Needing to fly somewhere does not make someone a terrorist.  Wanting to pay cash for groceries does not make someone a counterfeiter.  Trying to breathe more easily does not make someone a meth dealer.  Hoping for some pain relief does not make someone an addict.  As a society, we are making some very misguided judgments.  I recall that seven years ago I sought help from another internist when a long list of autoimmune diseases began spiraling out of control.  The “medical assistant” asked me what my main complaint was.  When I explained I had increasingly severe pain in my hands and feet, she quipped, “We don’t do pain management.”  I had to restrain myself.  I was there for a diagnosis, not a prescription.

Pain is the single most common symptom of most malignancies, autoimmune diseases, vascular diseases, and serious infections.  Renal disease, neurological disorders, metabolic diseases, and any inflammatory process can cause agonizing pain.  And we haven’t even touched on trauma.  Most patients who complain of pain are totally genuine and honest.  Some people exaggerate, some are manipulative.  Some, but not most.

Today, we have many veterans suffering constant pain from multiple amputations and other terrible conditions.  In many cases, they cannot obtain a month’s supply of pain meds.  They are forced to endure preposterous “policies” and “protocols” created by sanctimonious idiots.

If we really understood as much as we think we do about pain, pathophysiology, or pharmacology, we would ensure that patients have the pain medications they need to function.  Opioid addiction and overdoses are devastating problems.  But forcing patients with documented causes of severe pain to suffer needlessly is simply wrong.  Everyone who has had a cocktail, a beer, or a glass of wine does not become an alcoholic.  Everyone who needs chronic opioid treatment does not become an “addict.”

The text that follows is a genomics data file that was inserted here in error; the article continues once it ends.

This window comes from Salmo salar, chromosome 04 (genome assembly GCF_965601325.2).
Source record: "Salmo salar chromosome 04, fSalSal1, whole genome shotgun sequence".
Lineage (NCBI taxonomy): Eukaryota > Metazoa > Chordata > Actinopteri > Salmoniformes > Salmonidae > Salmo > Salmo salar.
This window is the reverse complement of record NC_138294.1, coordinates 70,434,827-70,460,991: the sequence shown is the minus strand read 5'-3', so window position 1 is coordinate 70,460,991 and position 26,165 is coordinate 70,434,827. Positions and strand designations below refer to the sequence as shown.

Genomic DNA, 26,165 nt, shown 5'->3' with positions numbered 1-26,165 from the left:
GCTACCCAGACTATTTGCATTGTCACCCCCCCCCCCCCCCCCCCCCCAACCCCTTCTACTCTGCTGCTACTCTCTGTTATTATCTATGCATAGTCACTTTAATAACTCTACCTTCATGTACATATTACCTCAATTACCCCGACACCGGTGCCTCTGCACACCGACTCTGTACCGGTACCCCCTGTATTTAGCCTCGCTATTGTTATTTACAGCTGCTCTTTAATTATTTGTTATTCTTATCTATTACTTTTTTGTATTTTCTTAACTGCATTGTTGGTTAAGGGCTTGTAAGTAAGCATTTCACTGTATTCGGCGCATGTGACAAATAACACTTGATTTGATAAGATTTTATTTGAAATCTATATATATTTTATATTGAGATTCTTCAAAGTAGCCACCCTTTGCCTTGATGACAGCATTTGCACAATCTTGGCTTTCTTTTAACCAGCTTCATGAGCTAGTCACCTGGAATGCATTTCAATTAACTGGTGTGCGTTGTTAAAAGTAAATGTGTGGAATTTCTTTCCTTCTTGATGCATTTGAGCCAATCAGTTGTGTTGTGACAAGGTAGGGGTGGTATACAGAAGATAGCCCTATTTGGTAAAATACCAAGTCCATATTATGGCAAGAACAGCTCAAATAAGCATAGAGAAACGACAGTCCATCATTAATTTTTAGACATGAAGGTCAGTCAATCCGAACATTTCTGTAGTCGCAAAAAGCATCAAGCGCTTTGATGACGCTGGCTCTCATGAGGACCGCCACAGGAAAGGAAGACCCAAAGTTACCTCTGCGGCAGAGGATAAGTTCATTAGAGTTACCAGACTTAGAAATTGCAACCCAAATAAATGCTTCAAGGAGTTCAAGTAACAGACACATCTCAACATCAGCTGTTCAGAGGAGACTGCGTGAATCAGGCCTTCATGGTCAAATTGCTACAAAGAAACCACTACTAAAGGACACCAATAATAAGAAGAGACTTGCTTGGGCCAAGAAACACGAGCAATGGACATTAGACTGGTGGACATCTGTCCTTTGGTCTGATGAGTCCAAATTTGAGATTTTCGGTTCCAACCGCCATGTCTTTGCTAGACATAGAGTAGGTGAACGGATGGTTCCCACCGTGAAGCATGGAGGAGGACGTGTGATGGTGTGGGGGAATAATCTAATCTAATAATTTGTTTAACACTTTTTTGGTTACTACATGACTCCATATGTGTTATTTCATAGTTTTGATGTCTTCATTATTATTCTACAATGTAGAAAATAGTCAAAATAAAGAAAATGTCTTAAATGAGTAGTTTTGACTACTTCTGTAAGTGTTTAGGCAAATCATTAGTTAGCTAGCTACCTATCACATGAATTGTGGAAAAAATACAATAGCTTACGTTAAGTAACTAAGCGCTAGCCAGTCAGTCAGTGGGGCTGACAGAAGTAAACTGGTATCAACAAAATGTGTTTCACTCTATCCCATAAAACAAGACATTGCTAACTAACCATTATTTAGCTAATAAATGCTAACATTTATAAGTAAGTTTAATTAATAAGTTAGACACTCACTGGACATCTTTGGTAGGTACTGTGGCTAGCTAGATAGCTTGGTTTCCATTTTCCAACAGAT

The whole point of health care is to relieve pain and suffering.  Perhaps we all need a little reminder.

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The Shock Value of Anything

Posted on Posted in Brain Science, Continuing Education, Homestudy, Psychology, Seminars

By Mary O’Brien, M.D.

Our culture is in big trouble.  Civility is under assault.  Over the past 20 years, most of us have heard increasing use of vulgar language in public and even professional settings.  Some of us have even heard vulgar language used at funerals, especially when celebrities are involved.  It’s typically done in an effort to lighten the mood.  It doesn’t work.  It’s not appropriate, it’s not funny, it’s not hip, it’s not “cool.”  More of us need to speak up and call people on it.

Rude, crude, vulgar language merely announces to the world a limited vocabulary, emotional immaturity, and a lack of class.  The timid giggles elicited by comedians using crude language is nothing more than the nervous response of an insecure audience.  When a joke is truly funny, people laugh in a genuine, spontaneous manner because they recognize a universal truth.  Really talented people don’t need to rely on incessant efforts to shock an audience.  They actually have a gift for seeing everyday realities in novel, insightful ways. The shock value of anything wears off quickly.  Before long, the whole gig becomes tiresome.

The use of vulgar language often signals a nasty, vicious, vituperative mindset. Unfortunately, most offenders don’t even realize how badly they embarrass themselves.  The disgraceful monologue inflicted on people at the recent White House Correspondents’ Dinner was a case in point.

Cruel attacks on anyone’s appearance, wishing someone would be crushed by a falling tree, and “jokes” about abortion are not funny.  The nonstop use of the “F” word only underscored the pathetic mentality of the “comedienne.”  Some folks had the spine to walk out.  Too many sat there like overdressed lemmings.